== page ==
I was thrilled by the possibilities of adding a professional-quality camera sensor and lens to my iPhone, so I immediately pre-ordered Sony’s DSC-QX100 “lens camera”. It held so much promise, not just as a real innovation but also as a major productivity tool. That’s why I’m angry to write this, a scathing review of the horrid software that ruins the QX10 and QX100 experience. Do not buy this device.
The new Sony “Lens-Style Camera” is a bold move, bringing high-end optics and sensors to smartphones everywhere. The new QX10 and QX100 strip away the camera body, consisting of just a lens, sensor, and rudimentary controls, and rely on an Android or iOS smartphone as a screen and sharing device.
Although I love my Sony NEX-7, it’s not ideal for the sort of videos I’ve been recording for Foskett Services. So I recently picked up a pair of decent HD camcorders to add to my road video kit. The Canon Vixia HF M50 was ideal for my needs: A good sensor and optics in a compact and affordable package. But the extras, especially the built-in WiFi, offer little value.
Shortly before I received the brand new Sony NEX-7 camera (on my birthday, natch!), B&H Photo dropped another eagerly-anticipated item at my door: The new Sony SEL50F18 prime lens for E-mount cameras like the NEX-5 and -7. It’s brilliant technically, easily the best affordable E-mount lens. But it wouldn’t be my first purchase for a […]
The Sony NEX-7 is far from perfect. As noted in part 1, most of the new features are compromised in one way or another, but there’s an even bigger elephant in the room: The excessively dense 24.3 megapixel sensor overwhelms most of the NEX system lenses.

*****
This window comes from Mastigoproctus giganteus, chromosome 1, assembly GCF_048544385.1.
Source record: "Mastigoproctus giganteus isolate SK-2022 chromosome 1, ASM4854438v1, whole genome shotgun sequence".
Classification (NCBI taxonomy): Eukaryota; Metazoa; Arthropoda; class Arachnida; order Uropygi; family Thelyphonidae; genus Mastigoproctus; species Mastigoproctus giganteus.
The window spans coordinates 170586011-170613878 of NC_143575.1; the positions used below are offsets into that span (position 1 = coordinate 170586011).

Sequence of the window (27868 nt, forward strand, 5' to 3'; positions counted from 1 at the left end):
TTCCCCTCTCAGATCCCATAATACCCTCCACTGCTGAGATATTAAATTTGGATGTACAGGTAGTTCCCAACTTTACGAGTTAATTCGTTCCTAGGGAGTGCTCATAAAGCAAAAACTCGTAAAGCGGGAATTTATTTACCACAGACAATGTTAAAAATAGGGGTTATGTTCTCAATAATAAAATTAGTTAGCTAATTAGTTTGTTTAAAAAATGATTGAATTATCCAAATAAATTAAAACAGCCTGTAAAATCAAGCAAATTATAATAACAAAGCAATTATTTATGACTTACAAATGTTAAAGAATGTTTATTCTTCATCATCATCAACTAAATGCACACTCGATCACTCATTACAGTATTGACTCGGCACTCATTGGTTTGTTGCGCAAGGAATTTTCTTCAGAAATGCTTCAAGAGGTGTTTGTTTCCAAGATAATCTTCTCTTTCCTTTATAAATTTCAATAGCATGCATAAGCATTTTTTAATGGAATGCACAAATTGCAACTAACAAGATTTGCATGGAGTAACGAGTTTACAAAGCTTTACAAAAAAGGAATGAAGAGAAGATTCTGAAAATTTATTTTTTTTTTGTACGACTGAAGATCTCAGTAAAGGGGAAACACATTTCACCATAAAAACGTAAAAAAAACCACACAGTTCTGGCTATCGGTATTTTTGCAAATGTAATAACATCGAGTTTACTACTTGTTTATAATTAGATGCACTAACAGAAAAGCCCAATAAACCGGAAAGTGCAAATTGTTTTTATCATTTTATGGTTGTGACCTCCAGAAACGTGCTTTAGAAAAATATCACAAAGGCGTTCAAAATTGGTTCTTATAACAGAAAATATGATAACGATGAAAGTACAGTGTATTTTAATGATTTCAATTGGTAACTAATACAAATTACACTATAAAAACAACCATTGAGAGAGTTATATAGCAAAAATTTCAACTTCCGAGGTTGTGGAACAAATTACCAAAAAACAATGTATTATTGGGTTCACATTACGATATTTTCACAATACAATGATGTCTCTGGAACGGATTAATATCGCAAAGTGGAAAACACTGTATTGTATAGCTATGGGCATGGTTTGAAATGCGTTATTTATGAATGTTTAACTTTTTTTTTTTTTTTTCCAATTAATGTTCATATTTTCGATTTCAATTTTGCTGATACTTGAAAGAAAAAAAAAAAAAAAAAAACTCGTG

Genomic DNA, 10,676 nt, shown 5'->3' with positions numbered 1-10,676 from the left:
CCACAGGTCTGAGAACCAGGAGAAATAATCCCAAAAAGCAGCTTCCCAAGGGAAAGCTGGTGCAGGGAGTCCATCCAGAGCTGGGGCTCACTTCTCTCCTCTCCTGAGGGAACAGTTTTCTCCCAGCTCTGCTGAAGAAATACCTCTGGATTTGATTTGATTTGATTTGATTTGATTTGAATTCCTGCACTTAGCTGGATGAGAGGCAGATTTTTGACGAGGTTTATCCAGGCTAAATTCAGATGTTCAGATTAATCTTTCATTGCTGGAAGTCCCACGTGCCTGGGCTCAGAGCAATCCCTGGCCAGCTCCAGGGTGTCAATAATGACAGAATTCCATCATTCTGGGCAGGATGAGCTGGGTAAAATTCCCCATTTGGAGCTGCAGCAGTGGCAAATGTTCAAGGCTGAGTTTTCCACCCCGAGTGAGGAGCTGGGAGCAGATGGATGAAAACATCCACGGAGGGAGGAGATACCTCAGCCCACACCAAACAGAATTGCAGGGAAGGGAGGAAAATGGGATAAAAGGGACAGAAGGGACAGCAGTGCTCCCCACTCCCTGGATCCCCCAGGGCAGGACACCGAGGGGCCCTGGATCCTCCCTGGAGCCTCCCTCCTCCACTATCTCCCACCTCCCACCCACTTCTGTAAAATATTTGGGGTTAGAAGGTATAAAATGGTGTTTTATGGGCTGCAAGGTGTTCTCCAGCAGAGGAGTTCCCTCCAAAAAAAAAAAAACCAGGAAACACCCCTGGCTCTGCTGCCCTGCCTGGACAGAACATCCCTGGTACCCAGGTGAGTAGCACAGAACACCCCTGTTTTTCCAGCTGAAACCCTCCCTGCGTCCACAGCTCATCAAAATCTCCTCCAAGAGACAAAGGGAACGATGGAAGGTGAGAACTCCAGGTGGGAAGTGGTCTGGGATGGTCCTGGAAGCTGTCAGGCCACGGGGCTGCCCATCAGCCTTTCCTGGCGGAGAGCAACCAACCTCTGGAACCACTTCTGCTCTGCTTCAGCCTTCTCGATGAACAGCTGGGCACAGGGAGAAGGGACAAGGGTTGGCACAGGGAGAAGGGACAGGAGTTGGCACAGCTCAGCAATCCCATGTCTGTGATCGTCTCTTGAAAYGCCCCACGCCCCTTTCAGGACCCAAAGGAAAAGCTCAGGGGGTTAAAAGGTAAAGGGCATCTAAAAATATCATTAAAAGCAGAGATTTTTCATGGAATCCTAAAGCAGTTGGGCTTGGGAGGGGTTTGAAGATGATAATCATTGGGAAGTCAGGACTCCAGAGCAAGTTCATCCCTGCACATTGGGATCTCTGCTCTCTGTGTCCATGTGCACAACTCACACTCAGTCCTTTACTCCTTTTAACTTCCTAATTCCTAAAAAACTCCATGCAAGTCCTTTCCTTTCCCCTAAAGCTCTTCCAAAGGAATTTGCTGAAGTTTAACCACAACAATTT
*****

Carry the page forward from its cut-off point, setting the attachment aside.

It took over five months, but Sony finally delivered my NEX-7 kit on March 8 (my birthday, natch!). After using the camera for a few weeks, I can say it’s exactly what I hoped it would be: A worthy upgrade over the NEX-5, and perhaps the best enthusiast camera on the market. But it’s not without flaws, including some surprising shortcomings. Here’s my hands-on review!
Although certainly not the fastest lens (optically or workflow-wise) the SEL55210 is a screaming bargain at $399. The lens is light and compact enough to bring along â€œjust in caseâ€, something that can’t be said of many, SLR tele-zoom lenses. Once it finally focuses, image quality is excellent and the built-in Optical SteadyShot makes it usable even in low light conditions.
Advanced interchangeable lens camera systems like the NEX from Sony are never entirely open or closed. Rather, they incorporate standards where they must and innovate everywhere else. Let’s consider the main components of interchangeable lens camera, and identify which generally are proprietary and which are standardized.
Your tweets about your NEX have intrigued me a bit…I get tired of lugging my Nikon D90 around with my kids, yet I find the quality of most point-and-shoot cameras terrible…so the NEX seems like an interesting compromise.